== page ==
3 Things Your Plan Needs To Be Successful

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We’ve all heard that you “fail to plan, and you plan to fail.” But what really goes into that? And what does that mean to a turf organization?

Planning in turf management is a beast. You have to factor in labor and hiring, tasks and processes, standards and a long list of stakeholders to satisfy. Your plan is subject to the elements (not to mention the labor economy), and some days it’s all you can do just to respond to each of the issues that come up.

A quote we like even better when talking about planning for turf organizations is: 

“If you don’t have a plan, any road is going to get you where you’re going.”

This means you will get somewhere without a plan, but it won’t be where you want to go. You won’t even know where you’re headed until you get there.

This makes us ask: what, in all practicality, is the best way to avoid failure if planning in turf management has so many moving parts?

Not only should you plan to succeed in turf care, you also have to make sure your plan is viable. Here, we’re going to break down what goes into a viable plan, pin point some of the old-school tools that don’t work anymore, and pave the road to the one plan that will satisfy all your turf management needs with the best technology out there and the 21st-century business hindsight of how we got where we are today.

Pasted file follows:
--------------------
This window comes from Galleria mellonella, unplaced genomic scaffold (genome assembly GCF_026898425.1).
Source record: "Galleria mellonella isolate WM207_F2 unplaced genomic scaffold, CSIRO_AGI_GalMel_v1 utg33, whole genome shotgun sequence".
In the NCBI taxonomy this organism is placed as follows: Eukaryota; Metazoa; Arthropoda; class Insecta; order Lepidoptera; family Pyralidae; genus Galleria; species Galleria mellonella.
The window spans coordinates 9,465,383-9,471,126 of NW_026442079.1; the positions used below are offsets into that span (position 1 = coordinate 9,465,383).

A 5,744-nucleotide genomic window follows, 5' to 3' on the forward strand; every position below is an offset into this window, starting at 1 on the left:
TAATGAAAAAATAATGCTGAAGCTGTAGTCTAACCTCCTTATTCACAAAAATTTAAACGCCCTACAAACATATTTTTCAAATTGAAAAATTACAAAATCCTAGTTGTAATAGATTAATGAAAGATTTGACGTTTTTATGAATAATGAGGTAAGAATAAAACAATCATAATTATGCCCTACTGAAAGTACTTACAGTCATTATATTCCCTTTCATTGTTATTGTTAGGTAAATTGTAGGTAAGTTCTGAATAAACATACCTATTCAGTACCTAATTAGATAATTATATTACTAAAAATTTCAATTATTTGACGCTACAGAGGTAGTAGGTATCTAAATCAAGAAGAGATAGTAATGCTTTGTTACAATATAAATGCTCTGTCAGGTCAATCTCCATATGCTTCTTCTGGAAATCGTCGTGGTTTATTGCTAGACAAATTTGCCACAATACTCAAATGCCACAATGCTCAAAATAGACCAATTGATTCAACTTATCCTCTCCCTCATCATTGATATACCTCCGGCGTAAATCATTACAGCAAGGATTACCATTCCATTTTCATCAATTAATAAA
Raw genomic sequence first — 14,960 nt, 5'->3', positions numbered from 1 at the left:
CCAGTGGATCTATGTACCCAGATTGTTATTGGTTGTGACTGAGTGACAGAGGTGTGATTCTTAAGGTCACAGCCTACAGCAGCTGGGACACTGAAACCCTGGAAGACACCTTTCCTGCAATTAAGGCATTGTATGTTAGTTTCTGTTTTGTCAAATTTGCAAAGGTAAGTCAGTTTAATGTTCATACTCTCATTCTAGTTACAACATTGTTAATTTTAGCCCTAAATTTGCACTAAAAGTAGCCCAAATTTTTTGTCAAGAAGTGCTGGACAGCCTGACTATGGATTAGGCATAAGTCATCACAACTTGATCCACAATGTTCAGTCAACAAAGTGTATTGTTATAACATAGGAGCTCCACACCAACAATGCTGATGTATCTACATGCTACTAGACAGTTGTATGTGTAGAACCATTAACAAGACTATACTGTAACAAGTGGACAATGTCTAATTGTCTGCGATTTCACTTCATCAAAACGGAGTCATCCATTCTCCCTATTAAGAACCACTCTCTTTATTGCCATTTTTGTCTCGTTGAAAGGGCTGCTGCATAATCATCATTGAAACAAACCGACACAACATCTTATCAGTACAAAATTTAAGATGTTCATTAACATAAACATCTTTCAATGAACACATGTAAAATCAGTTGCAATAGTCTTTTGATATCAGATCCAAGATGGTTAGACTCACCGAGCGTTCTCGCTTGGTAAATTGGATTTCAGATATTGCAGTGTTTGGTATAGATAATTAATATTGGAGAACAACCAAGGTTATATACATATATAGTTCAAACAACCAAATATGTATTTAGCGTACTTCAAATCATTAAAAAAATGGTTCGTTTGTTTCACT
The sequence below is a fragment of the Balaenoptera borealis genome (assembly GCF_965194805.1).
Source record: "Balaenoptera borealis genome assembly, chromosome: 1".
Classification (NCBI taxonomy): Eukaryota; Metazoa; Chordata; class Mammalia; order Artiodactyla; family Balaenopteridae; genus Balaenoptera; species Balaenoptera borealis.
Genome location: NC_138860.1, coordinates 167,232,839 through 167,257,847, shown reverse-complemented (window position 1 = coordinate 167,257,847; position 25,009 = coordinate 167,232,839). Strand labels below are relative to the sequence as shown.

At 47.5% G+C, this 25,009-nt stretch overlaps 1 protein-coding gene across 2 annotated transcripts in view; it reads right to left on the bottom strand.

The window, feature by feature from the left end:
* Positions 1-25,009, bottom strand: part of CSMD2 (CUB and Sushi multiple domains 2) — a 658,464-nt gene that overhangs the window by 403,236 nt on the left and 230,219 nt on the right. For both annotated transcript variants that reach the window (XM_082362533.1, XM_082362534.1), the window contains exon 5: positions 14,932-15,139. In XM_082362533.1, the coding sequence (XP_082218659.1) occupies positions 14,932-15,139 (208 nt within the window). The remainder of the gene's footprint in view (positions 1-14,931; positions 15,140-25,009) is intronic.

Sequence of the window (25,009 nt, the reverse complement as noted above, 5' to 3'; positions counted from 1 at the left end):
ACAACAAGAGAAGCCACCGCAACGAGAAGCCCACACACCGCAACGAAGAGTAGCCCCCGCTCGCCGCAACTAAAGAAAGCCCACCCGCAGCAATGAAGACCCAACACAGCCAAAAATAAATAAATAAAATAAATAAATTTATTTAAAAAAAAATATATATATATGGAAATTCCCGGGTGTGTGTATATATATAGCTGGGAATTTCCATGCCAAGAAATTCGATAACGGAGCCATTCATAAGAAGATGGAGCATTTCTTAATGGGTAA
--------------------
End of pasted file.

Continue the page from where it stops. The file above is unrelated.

What we’ve resorted to

Creating a solid maintenance plan isn’t easy. If it were, superintendents and turf professionals all over the world would have an easier time responding to conditions and shifts in budgets and markets. 

But turf management is complex. It’s so complex that we resort to pen and paper, Excel spreadsheets, and anywhere else we can dump thoughts to later try and piece them together in a meaningful way. We all know how difficult it is to turn those thoughts into a working spreadsheet only to have one factor change that messes up all our programmed equations.